The Lumia 1520 is a phone that Nokia and Microsoft Windows Phone fans will look forward to, if only because it finally matches up to the best of its rivals with its large 6-inch screen, after the recent camera-centric Lumia 1020.
Nokia’s latest phone will measure up physically against popular Android models such as the HTC One Max’s 5.9-incher, LG G Flex’s 6-incher and Samsung Galaxy Note 3’s 5.7-inch. It is still short of Sony’s king of the hill – the Xperia Z Ultra with a 6.44-inch screen – but the Lumia 1520 is clearly no pushover.
Going big is probably a simple choice for Nokia to make, considering what the competition is doing. The Lumia 1520 feels like an upsized Lumia 1020, but comes with the addition of a microSD card slot, which is a welcome feature to expand your storage easily and quickly.
What’s not so cool is the Lumia 1520’s shiny plastic surface. It’s a fingerprint magnet, and it gets more sticky as the day wears on.
What I’m also not particularly fond of is the sound. There is only one small speaker located at the bottom rear portion of the phone, which isn’t spectacular sounding. So, to really enjoy the phone’s sound, I’d recommend you plug in a pair of headphones or earphones.
The Dolby Headphone sound enhancement on the Lumia 1520 does make things sound much better. When I tested the phone, playing Say Something by Christina Aguilera with my AE2 headset, for example, was an enjoyable experience.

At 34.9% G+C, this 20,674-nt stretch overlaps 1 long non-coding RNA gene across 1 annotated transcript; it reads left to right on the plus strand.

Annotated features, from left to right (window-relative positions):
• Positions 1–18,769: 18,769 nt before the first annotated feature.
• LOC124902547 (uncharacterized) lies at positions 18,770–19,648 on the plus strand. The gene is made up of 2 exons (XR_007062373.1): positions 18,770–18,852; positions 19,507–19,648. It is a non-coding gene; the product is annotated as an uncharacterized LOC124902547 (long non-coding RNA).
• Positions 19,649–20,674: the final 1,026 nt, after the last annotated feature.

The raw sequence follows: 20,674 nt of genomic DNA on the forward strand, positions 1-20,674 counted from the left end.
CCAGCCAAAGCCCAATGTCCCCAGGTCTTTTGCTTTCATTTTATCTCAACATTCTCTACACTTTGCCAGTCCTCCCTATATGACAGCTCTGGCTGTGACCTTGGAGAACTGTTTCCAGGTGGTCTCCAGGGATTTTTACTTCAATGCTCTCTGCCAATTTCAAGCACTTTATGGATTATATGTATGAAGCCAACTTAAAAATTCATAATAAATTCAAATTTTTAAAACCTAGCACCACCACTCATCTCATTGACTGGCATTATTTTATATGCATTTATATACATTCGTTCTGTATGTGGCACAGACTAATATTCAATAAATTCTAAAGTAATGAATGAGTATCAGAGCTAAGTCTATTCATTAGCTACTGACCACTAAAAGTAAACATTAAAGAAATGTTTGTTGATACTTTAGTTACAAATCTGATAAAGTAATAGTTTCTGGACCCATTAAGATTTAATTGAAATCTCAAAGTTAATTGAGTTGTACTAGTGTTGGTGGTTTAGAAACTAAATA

What about photography, a main selling point of many Nokia Lumia phones?
Unlike the Lumia 1020, the Lumia 1520 has a smaller 20-megapixel sensor matched with Carl Zeiss optics and optical image stabilisation. For night shots that require flash, the new Lumia is less well endowed – it has dual LED flash compared to the Lumia 1020’s Xenon and LED flash combo.
Still, for holiday snapshots and fun food pictures for posting on Facebook, the Lumia 1520 is more than adequate. Though it doesn’t have enough resolution to do the “super-crop” on the Lumia 1020, the Lumia 1520’s 20-meg resolution is sufficient for most uses, including printing A4 sized photos.
The excellent Nokia Pro Photo app seen on the Lumia 1020 is also added to the Lumia 1520. Most users will find it quite easy to use, while advanced users can look to manual controls similar to advanced compact cameras.
The new Nokia Lumia isn’t perfect, of course. Using its four-second shutter speed means you depend on the lighting of a scene – if you expose a shot too long in a brightly lit place, it often ends up with images that are too bright.
The reason is simple – it can only control the amount of light being recorded using the ISO setting since the phone doesn’t have an aperture to adjust. Creative effects such as light streaks are pretty much restricted to dark places, ones bordering on total darkness.
Finally, on apps, the Windows Phone-based Lumia 1520 faces the same problems as Android phones when it comes to searching for apps being built for the bigger screens. You have to test out which ones run on the 6-inch screen well.
Often, apps for popular services such as Facebook fail to maximise the extra screen estate of the Lumia 1520, which is a huge pity. Those which do will be seen as a godsend, because they will ensure that people don’t strain their eyes looking at small fonts.
Fix that problem, by having more apps optimised for the large screen, and Microsoft and Nokia would have a lot more customers for this S$999 phone.